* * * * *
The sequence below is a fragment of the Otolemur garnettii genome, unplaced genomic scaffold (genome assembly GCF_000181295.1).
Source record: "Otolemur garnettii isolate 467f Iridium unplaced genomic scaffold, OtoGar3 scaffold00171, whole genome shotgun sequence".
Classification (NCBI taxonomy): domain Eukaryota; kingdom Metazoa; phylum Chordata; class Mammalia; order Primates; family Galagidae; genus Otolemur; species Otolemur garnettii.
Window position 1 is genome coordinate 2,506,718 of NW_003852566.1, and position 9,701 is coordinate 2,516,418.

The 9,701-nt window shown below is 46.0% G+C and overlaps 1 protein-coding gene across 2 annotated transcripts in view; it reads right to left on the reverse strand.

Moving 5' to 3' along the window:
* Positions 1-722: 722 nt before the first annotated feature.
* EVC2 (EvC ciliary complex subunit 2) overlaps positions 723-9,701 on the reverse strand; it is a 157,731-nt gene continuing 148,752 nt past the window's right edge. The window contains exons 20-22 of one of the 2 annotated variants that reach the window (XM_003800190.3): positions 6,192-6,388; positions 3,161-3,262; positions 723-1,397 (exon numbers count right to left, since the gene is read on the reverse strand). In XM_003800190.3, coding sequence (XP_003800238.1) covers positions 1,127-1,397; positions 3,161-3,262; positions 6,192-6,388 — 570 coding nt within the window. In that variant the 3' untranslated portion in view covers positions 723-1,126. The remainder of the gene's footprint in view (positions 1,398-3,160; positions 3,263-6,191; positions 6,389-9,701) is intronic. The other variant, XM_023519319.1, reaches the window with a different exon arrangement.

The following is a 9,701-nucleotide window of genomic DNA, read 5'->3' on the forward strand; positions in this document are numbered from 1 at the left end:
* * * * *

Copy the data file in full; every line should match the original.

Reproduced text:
The sequence below is a fragment of the Otolemur garnettii genome, unplaced genomic scaffold (genome assembly GCF_000181295.1).
Source record: "Otolemur garnettii isolate 467f Iridium unplaced genomic scaffold, OtoGar3 scaffold00171, whole genome shotgun sequence".
Classification (NCBI taxonomy): domain Eukaryota; kingdom Metazoa; phylum Chordata; class Mammalia; order Primates; family Galagidae; genus Otolemur; species Otolemur garnettii.
Window position 1 is genome coordinate 2,506,718 of NW_003852566.1, and position 9,701 is coordinate 2,516,418.

The 9,701-nt window shown below is 46.0% G+C and overlaps 1 protein-coding gene across 2 annotated transcripts in view; it reads right to left on the reverse strand.

Moving 5' to 3' along the window:
* Positions 1-722: 722 nt before the first annotated feature.
* EVC2 (EvC ciliary complex subunit 2) overlaps positions 723-9,701 on the reverse strand; it is a 157,731-nt gene continuing 148,752 nt past the window's right edge. The window contains exons 20-22 of one of the 2 annotated variants that reach the window (XM_003800190.3): positions 6,192-6,388; positions 3,161-3,262; positions 723-1,397 (exon numbers count right to left, since the gene is read on the reverse strand). In XM_003800190.3, coding sequence (XP_003800238.1) covers positions 1,127-1,397; positions 3,161-3,262; positions 6,192-6,388 — 570 coding nt within the window. In that variant the 3' untranslated portion in view covers positions 723-1,126. The remainder of the gene's footprint in view (positions 1,398-3,160; positions 3,263-6,191; positions 6,389-9,701) is intronic. The other variant, XM_023519319.1, reaches the window with a different exon arrangement.

The following is a 9,701-nucleotide window of genomic DNA, read 5'->3' on the forward strand; positions in this document are numbered from 1 at the left end: